Sequencing the Genome of a New Kind of Methane Producer

Aug 03, 2006
Sequencing the Genome of a New Kind of Methane Producer
A mixed culture, used to sequence the complete genome of a methane producer, RC-I archaeon. Hybridisation, with specific probes for RC-I Archaea (red fluorescent cells) and bacteria (green fluorescent cells), help identify the various components of the mixed culture. The scale is 10 micrometres. Image: Max Planck Institute for Terrestrial Microbiology

About 10 to 25 percent of the world's methane emissions come from flooded rice paddies. Methane is a greenhouse gas produced by various groups of microorganisms (methanogenic Archaea). Oxygen is usually highly toxic for these microorganisms. The major producer of methane in the roots of rice plants is what is known as "Rice Cluster I" (RC-I) Archaea.

The mechanisms that give these Archaea a competitive advantage remained unexplained, because it was impossible to get a pure culture of them. Now, scientists from the Max Planck Institute for Terrestrial Microbiology in Marburg, Germany and the Max Planck Institute for Molecular Genetics in Berlin have fully sequenced the genome of an RC-I archaeon from a methane-producing microbial mixed culture. From the genome sequence, the researchers were able to deduce the existence of a number of enzymatic mechanisms, unknown in methanogenic Archaea until now. The mechanisms help the RC-I Archaea to survive when oxygen is present. They allow the RC-I Archaea to adapt specifically to the oxygen-rich area around the roots of the rice plant. The results explain why RC-I Archaea have a selective survival advantage (Science, July 21, 2006).

In the current study, Max Planck researchers from Marburg and Berlin investigated the complete genome sequence of an RC-I archaeon that appears frequently in the mixed culture MRE50. As a rule, the starting point for analysis of a complete microbial genome is a pure culture - and its corresponding homogeneous component of genetic information. But in the case of RC-I Archaea, no pure culture was available.

So all the genetic information of the mixed culture MRE 50 served as the starting point for sequencing the complete RC-I genome. Such heterogeneous genetic information, stemming from various microorganisms in the mixed culture, is called a metagenome. One particular analytical challenge was filtering out the complete, homogeneous genome of a defined RC-I archaeon from the metagenome. The researchers were able to do this using a specific bio-informatics analytical methodology.

The genome of the RC-I archaeon is made from 3.2 million base pairs, and codes for 3,103 proteins. The proteins can, among other things, be organized according to their methanogenic metabolism - that is, how they create methane simply by reducing carbon dioxide with hydrogen. Enzymes for the analysis of alternative methanogenic nutrients are not encoded by the RC-I genome. The RC-I archaeon can thus be categorised as hydrogenotroph Methanogenic Archaea can only produce methane, and the energy that comes from it, when oxygen is completely absent. The presence of oxygen is normally very hostile to them.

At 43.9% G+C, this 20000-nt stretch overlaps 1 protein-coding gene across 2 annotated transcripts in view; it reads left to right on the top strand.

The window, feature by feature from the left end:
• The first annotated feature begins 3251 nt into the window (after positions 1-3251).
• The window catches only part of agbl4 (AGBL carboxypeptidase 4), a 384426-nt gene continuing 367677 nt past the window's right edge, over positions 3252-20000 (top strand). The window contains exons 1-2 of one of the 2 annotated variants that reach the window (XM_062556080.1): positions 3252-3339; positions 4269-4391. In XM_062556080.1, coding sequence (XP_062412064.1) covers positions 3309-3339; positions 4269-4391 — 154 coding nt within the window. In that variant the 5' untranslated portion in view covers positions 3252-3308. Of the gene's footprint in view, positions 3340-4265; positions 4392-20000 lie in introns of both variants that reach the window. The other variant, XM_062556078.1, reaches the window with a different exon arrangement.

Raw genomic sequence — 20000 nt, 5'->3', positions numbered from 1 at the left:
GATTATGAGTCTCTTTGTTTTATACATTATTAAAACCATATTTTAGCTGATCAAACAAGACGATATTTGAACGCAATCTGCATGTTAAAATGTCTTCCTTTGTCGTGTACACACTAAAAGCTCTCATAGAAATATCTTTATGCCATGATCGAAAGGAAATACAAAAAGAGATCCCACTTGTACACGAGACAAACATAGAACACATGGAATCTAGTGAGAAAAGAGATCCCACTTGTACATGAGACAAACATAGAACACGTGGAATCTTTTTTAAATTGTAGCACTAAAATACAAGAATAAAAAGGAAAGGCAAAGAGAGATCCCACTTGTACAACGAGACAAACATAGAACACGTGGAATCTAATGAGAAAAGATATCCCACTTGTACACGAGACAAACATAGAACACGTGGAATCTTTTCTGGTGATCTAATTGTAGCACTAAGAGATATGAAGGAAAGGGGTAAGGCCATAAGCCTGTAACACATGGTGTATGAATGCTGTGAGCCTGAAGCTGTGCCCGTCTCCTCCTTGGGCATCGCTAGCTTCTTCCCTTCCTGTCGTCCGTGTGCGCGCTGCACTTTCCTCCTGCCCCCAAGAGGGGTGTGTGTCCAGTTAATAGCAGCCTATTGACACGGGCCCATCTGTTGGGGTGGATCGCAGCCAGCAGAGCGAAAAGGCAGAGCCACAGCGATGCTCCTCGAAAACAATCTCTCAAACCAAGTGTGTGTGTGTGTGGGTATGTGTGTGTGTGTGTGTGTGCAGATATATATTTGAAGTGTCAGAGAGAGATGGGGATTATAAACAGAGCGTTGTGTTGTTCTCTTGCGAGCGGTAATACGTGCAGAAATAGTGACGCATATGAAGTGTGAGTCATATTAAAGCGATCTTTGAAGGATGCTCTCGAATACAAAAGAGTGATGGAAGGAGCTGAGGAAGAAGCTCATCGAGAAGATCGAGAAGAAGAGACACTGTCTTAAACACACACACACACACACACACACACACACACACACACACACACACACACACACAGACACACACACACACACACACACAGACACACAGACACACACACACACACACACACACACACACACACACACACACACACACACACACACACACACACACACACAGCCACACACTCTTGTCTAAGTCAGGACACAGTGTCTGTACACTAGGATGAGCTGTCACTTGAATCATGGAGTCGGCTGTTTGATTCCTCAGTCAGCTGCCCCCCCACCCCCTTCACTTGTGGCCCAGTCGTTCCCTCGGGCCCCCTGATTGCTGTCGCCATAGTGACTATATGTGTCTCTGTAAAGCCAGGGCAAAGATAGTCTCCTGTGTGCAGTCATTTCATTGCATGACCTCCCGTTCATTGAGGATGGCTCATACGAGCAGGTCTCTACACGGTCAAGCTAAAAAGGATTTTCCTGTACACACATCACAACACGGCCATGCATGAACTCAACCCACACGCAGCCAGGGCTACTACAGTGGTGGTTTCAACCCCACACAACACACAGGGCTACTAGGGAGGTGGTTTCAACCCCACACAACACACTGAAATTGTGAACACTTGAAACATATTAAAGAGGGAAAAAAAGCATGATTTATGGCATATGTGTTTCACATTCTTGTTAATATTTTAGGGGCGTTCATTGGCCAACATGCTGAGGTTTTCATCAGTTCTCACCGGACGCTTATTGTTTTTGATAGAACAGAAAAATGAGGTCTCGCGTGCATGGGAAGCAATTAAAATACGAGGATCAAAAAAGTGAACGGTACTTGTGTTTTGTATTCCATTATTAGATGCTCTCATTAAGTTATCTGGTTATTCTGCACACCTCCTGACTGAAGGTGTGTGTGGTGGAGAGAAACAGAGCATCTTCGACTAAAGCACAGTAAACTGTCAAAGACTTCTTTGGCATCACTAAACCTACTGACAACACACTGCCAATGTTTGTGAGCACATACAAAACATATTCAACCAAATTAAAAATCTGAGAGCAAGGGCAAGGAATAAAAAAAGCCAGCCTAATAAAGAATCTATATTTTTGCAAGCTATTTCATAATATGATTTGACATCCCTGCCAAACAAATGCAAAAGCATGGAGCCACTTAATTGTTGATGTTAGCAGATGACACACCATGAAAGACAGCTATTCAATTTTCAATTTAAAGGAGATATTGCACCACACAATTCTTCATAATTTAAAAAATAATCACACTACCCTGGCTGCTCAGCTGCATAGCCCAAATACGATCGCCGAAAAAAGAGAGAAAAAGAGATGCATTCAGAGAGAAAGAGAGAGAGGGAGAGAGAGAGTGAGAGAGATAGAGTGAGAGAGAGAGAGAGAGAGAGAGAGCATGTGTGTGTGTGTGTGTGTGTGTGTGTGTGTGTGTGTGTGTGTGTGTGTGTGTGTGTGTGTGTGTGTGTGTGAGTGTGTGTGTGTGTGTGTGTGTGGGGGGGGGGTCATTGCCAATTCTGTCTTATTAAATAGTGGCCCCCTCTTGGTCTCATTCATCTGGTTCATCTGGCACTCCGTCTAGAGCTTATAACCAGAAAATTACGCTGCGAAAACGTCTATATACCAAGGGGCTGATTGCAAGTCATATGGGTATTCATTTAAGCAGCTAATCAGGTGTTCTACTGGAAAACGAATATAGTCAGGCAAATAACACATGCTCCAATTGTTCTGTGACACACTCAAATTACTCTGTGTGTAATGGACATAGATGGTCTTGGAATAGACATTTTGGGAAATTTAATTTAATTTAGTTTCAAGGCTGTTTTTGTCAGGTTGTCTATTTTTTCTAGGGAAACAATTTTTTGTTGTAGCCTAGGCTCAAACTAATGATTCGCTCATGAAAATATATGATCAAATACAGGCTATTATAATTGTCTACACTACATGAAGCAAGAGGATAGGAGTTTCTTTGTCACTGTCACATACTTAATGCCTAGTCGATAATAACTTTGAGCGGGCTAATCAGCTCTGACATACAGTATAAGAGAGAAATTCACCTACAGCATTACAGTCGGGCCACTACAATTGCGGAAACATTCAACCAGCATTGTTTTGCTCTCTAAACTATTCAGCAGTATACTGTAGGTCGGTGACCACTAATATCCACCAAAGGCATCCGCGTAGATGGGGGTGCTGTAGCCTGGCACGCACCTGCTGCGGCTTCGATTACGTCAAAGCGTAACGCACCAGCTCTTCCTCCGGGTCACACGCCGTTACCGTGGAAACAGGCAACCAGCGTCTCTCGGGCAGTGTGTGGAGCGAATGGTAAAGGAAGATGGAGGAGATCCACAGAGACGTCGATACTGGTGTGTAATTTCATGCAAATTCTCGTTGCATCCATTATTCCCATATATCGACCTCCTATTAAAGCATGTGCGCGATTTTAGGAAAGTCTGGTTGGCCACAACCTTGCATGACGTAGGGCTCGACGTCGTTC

However, this is not the case for RC-I Archaea - the RC-I genome codes for enzymatic mechanisms which are unique for methanogenic Archaea and make it possible for them to survive in an oxygenated environment. A whole group of enzymes belongs to this mechanism. These enzymes quickly detoxify highly reactive oxygen species, such as superoxide anion or hydrogen peroxide. These oxygen species are extremely toxic for living cells. When oxygen is present, RC-I Archaea quickly switch to a zymoma fermentative.

Sequencing the RC-I genome offers the groundwork for developing a means of monitoring the activity of RC-I Archaea in their natural environments, using molecular biological methods. It is uncertain, however, how long it will take before we can actually reduce the methane production of RC-I Archaea - and methane emissions from places like rice paddies.

Citation: Christoph Erkel, Michael Kube, Richard Reinhardt, Werner Liesack
Genome of Rice Cluster I Archaea - the Key Methane Producers in the Rice Rhizosphere
Science, July 21, 2006

Source: Max-Planck-Institute

Explore further: Living in the genetic comfort zone

add to favorites email to friend print save as pdf

Related Stories

French minister meets with Google, Facebook, Twitter

6 hours ago

The French interior minister is meeting with representatives from Google, Facebook and Twitter to encourage them to join the European Union in its fight against propaganda disseminated online by terrorist ...

Ancient and modern cities aren't so different

7 hours ago

Despite notable differences in appearance and governance, ancient human settlements function in much the same way as modern cities, according to new findings by researchers at the Santa Fe Institute and the ...

Recommended for you

China bans ivory carving imports for one year

48 minutes ago

Beijing has imposed a one-year ban on the import of ivory carvings, amid international criticism that rapidly-growing Chinese demand could push wild African elephants to extinction within a generation.

Living in the genetic comfort zone

9 hours ago

The information encoded in the DNA of an organism is not sufficient to determine the expression pattern of genes. This fact has been known even before the discovery of epigenetics, which refers to external ...

Cats put sight over smell in finding food

10 hours ago

Cats may prefer to use their eyes rather than follow their nose when it comes to finding the location of food, according to new research by leading animal behaviourists.

User comments : 0

Please sign in to add a comment. Registration is free, and takes less than a minute. Read more

Click here to reset your password.
Sign in to get notified via email when new comments are made.